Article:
Click here for a Site Map

Click here for a list of abbreviations

And for the technical minded:

Click here to view the background picture(s)

Type Designations
Production Numbers
SELCAL codes
First Flight Dates
Routings and Timetables
Postcards database
VC10s in the Media
Super VC10 Passenger Appeal

Send E-mail
Note: Remove the last section from the e-mail address before sending!

View My Guestbook

Sign My Guestbook

Vickers VC10 type designations

Vickers used a three or four digit number to distinguish between the different subtypes of a design. For the VC10 these started with type 1100 which was the prototype. As originally built all Standard VC10s had type designations starting with 110x, and all Super VC10s started with 115x. Vickers held on to this in all their proposed variants but when the RAF Tankers were produced that convention was dropped. Eventually the type 1106 RAF C Mk. 1s received a type designation 1180 after their tanker conversion, a designation that was originally planned for the double deck VC10. All the designations below in italics were not built, the ones in bold face did fly (with some still soldiering on).

1100    Prototype Standard VC10.

1101    BOAC production version, twelve built.
1102    Two built for Ghana Airways, one with main deck cargo door, both with 4% wing chord extension.
1103    Three built for BUA with main deck cargo door and wing chord extension.
1104    Nigeria Airways version, none built.
1105    Original designation for the RAF version, this was changed when the RAF decided to incorporate the main deck freight door.
1106    Fourteen built for RAF transport command as VC10 C Mk 1. Modifications included folding hatracks, machined cargo floor, Conway Rco.43 engines and fin fuel tank.
1107   RAF tanker, none built.
1109    Prototype converted to airline standard for Laker airways, with type 1106 wing.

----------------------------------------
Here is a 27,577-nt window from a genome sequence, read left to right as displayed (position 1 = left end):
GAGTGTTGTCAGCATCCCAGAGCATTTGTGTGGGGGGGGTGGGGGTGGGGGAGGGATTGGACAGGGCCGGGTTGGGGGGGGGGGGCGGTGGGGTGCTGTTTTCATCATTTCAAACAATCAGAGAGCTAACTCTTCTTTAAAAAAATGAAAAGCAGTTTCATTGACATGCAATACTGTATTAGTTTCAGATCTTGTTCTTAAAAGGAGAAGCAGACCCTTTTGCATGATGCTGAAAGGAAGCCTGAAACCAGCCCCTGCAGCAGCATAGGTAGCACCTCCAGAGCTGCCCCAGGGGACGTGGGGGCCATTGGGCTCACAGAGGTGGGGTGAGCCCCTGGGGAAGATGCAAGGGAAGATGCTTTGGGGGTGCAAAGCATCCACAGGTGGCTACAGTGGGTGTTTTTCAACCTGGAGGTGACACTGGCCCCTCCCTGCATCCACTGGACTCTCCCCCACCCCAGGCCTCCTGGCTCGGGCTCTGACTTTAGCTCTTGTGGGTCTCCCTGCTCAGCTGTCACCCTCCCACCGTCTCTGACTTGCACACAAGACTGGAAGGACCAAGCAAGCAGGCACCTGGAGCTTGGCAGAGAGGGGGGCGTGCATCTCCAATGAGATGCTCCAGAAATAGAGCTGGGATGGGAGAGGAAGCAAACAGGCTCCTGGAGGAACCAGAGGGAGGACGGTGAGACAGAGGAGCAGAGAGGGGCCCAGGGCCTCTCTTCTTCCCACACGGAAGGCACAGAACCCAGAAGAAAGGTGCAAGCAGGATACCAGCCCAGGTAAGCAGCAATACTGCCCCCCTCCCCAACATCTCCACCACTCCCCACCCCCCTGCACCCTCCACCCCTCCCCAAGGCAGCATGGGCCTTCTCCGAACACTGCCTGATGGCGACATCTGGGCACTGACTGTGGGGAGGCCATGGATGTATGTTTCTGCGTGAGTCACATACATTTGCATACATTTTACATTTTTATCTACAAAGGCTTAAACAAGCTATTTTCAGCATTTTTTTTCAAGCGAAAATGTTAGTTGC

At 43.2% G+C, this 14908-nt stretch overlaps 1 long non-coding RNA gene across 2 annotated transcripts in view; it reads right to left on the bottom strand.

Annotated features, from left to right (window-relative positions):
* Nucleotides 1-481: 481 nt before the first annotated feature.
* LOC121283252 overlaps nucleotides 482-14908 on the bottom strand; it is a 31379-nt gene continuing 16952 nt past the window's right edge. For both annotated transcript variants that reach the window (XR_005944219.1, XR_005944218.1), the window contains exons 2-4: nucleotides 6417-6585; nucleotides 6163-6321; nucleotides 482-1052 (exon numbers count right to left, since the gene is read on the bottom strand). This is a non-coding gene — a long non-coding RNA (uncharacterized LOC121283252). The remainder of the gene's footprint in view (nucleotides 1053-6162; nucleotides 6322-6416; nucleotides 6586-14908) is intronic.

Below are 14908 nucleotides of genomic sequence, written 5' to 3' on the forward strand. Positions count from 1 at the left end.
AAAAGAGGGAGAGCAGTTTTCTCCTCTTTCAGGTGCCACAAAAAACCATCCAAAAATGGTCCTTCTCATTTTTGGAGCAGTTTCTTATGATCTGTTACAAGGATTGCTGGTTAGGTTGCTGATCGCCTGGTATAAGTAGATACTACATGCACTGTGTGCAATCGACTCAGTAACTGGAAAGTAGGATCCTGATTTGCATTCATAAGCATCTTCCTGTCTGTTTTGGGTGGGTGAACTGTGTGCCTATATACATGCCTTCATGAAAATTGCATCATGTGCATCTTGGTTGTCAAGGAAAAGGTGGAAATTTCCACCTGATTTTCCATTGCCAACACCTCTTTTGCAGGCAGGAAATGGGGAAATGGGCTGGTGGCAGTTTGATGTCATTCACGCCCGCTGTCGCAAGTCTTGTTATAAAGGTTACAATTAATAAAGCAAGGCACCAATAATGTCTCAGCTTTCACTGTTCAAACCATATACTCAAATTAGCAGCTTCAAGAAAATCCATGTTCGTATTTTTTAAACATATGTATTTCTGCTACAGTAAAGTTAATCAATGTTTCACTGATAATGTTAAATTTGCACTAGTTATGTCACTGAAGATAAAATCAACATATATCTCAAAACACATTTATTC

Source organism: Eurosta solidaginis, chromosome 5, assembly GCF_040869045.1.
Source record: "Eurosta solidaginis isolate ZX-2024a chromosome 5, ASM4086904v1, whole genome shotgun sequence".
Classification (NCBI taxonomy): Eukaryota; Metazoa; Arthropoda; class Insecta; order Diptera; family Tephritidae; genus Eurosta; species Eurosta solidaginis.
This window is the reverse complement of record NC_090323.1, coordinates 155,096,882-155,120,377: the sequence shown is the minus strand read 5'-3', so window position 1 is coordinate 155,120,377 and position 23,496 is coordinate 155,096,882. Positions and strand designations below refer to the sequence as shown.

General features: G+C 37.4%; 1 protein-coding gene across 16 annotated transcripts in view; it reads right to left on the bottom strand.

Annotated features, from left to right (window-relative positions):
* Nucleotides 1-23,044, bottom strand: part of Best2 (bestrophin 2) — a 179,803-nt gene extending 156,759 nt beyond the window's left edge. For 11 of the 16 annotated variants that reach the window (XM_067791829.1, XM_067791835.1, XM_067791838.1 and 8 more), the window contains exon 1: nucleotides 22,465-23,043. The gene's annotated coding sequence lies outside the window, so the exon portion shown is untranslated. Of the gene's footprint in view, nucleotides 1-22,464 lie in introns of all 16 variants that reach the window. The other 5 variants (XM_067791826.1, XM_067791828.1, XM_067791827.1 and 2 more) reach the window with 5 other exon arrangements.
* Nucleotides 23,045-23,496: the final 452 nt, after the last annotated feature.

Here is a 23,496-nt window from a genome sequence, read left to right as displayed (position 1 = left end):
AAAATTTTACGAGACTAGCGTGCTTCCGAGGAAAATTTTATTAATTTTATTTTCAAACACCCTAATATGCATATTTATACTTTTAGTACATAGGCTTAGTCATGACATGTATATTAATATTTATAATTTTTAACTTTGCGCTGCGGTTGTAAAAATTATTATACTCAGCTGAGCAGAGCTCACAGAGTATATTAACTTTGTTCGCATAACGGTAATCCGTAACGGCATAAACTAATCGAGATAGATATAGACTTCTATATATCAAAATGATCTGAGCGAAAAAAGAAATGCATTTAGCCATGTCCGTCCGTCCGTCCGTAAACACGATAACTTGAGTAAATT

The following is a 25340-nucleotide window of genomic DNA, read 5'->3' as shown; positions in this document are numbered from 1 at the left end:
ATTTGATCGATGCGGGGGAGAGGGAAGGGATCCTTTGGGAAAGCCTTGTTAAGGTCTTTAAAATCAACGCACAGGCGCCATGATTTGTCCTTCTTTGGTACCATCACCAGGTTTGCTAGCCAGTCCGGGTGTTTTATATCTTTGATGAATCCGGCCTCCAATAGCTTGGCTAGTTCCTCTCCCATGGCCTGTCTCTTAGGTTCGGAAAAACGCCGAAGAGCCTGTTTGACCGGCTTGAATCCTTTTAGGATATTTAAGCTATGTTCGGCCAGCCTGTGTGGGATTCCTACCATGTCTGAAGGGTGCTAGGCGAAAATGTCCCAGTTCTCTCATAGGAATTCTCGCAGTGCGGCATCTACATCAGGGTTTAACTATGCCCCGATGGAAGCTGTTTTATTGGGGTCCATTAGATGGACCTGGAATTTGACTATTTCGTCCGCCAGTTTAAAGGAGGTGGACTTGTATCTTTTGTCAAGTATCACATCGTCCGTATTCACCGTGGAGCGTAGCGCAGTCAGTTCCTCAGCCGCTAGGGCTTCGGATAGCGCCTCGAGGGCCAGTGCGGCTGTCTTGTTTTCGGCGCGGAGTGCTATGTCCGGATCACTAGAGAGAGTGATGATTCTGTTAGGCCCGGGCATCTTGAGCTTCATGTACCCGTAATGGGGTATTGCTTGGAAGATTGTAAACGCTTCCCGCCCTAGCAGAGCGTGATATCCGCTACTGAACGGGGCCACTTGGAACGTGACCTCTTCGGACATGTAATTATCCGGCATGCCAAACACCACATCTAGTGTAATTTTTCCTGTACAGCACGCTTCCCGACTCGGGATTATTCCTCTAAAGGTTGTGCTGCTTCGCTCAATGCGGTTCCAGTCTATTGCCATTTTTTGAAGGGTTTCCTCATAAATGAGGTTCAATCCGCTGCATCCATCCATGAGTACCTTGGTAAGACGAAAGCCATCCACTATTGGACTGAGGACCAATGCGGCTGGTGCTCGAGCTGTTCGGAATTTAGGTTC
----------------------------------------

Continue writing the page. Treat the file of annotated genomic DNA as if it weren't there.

1110    Generic designation for VC10A. None built. Vickers later used this as an internal designation for the Sultan of Oman's VC10.
1111    Version of VC10A for BOAC. Not built.

1112    VC10 K Mk 2, tanker conversion for RAF of type 1101, five converted.

1125   Standard (could be a hybrid Standard/Super design) VC10 for Aerolineas Argentinas, none built.

The specification for the Type 1158, Super VC10s for Czechoslovakia.

Cover of the specification for the Type 1163, Super VC10s for China.

Another unbuilt variant: A Super VC10 version for BUA.
Photos J. Hieminga

1151    BOAC production version of the Super VC10, included in the super were: wing chord extension, Conway Rco.43 engines and fin fuel tank, seventeen built.
1152    BOAC Super VC10 version with main deck freight door, none built.
1153    Not built. Some sources claim that this variant was designed for EAA but this was not the case.
1154    Five Super VC10ís built for East African Airways with main deck freight door.

1157    Super VC10 for Varanair Siam, none built.
1158    Super VC10 for CSA, none built.
1161    Super VC10 for Nigeria Airways, none built.
1162    Super VC10 for Tarom, none built.
1163    Allocated to a specification for Super VC10s for China. Specification shows both full passenger and combined passenger/freight layouts so this version would have had a main deck freight door, none built.

1164    Super VC10 K Mk 3, tanker conversion for RAF of type 1154, four converted.

1166    Proposed conversion to RAF tanker VC10K Mk.3A, none built.

1170    Super VC10 K Mk 4, tanker conversion for RAF of type 1151, five converted.

1180    Proposed double deck version with 295 economy seats, none built
1181    Proposed double deck variant with better passenger amenities, 286 economy seats, none built

1180    VC10 C Mk 1 K, tanker conversion for RAF of type 1106, thirteen converted.

1191    Proposed short haul version for BEA, none built.


G-AXLR Delivered as a type 1106 to the RAF this aircraft was leased to Rolls Royce for airborne testing of the RB211 Turbofan engine. To accomplish this the no. 1 and 2 engines were removed and the pylon was modified to accept the larger RB211 engine, thereby creating a three-engined VC10. After flying for Rolls Royce for five years the aircraft was flown to RAF Kemble, Glos, but never returned to squadron service as it was found that the airframe was distorted. It was struck off charge and robbed for spares, and for several years thereafter served as a training aid for Special Air Service special forces troops.


Back to top